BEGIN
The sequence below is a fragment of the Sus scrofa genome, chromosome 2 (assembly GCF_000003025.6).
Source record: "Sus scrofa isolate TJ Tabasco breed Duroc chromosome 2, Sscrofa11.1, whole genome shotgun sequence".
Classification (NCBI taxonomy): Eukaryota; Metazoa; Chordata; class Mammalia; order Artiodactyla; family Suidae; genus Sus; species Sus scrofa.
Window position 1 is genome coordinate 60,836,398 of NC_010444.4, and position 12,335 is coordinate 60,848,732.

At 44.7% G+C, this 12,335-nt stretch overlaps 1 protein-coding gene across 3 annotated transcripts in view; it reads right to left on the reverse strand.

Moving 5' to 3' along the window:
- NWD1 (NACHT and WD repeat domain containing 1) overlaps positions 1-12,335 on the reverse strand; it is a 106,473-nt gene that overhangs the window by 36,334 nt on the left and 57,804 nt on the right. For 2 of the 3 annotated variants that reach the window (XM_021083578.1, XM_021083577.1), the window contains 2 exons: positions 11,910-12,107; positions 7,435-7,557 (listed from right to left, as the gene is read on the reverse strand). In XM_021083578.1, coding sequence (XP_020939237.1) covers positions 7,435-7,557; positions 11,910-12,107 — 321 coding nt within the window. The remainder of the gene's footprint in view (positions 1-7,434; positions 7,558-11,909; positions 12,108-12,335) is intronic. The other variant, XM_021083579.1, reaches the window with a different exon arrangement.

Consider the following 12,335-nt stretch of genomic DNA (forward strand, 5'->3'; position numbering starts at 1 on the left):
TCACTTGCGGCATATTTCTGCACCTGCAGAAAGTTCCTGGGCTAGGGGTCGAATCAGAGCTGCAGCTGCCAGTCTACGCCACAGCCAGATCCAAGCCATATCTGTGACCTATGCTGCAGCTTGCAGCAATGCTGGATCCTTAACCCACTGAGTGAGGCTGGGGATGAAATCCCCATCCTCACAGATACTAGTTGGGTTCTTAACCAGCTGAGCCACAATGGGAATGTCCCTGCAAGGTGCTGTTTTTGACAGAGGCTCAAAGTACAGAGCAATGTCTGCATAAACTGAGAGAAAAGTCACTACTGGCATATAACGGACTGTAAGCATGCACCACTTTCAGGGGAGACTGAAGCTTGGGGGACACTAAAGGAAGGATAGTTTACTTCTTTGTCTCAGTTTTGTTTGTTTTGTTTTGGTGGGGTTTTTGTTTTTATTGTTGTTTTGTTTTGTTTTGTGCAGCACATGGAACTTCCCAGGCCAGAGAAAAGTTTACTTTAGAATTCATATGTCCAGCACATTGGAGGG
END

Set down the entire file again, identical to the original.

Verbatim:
The sequence below is a fragment of the Sus scrofa genome, chromosome 2 (assembly GCF_000003025.6).
Source record: "Sus scrofa isolate TJ Tabasco breed Duroc chromosome 2, Sscrofa11.1, whole genome shotgun sequence".
Classification (NCBI taxonomy): Eukaryota; Metazoa; Chordata; class Mammalia; order Artiodactyla; family Suidae; genus Sus; species Sus scrofa.
Window position 1 is genome coordinate 60,836,398 of NC_010444.4, and position 12,335 is coordinate 60,848,732.

At 44.7% G+C, this 12,335-nt stretch overlaps 1 protein-coding gene across 3 annotated transcripts in view; it reads right to left on the reverse strand.

Moving 5' to 3' along the window:
- NWD1 (NACHT and WD repeat domain containing 1) overlaps positions 1-12,335 on the reverse strand; it is a 106,473-nt gene that overhangs the window by 36,334 nt on the left and 57,804 nt on the right. For 2 of the 3 annotated variants that reach the window (XM_021083578.1, XM_021083577.1), the window contains 2 exons: positions 11,910-12,107; positions 7,435-7,557 (listed from right to left, as the gene is read on the reverse strand). In XM_021083578.1, coding sequence (XP_020939237.1) covers positions 7,435-7,557; positions 11,910-12,107 — 321 coding nt within the window. The remainder of the gene's footprint in view (positions 1-7,434; positions 7,558-11,909; positions 12,108-12,335) is intronic. The other variant, XM_021083579.1, reaches the window with a different exon arrangement.

Consider the following 12,335-nt stretch of genomic DNA (forward strand, 5'->3'; position numbering starts at 1 on the left):
TCACTTGCGGCATATTTCTGCACCTGCAGAAAGTTCCTGGGCTAGGGGTCGAATCAGAGCTGCAGCTGCCAGTCTACGCCACAGCCAGATCCAAGCCATATCTGTGACCTATGCTGCAGCTTGCAGCAATGCTGGATCCTTAACCCACTGAGTGAGGCTGGGGATGAAATCCCCATCCTCACAGATACTAGTTGGGTTCTTAACCAGCTGAGCCACAATGGGAATGTCCCTGCAAGGTGCTGTTTTTGACAGAGGCTCAAAGTACAGAGCAATGTCTGCATAAACTGAGAGAAAAGTCACTACTGGCATATAACGGACTGTAAGCATGCACCACTTTCAGGGGAGACTGAAGCTTGGGGGACACTAAAGGAAGGATAGTTTACTTCTTTGTCTCAGTTTTGTTTGTTTTGTTTTGGTGGGGTTTTTGTTTTTATTGTTGTTTTGTTTTGTTTTGTGCAGCACATGGAACTTCCCAGGCCAGAGAAAAGTTTACTTTAGAATTCATATGTCCAGCACATTGGAGGG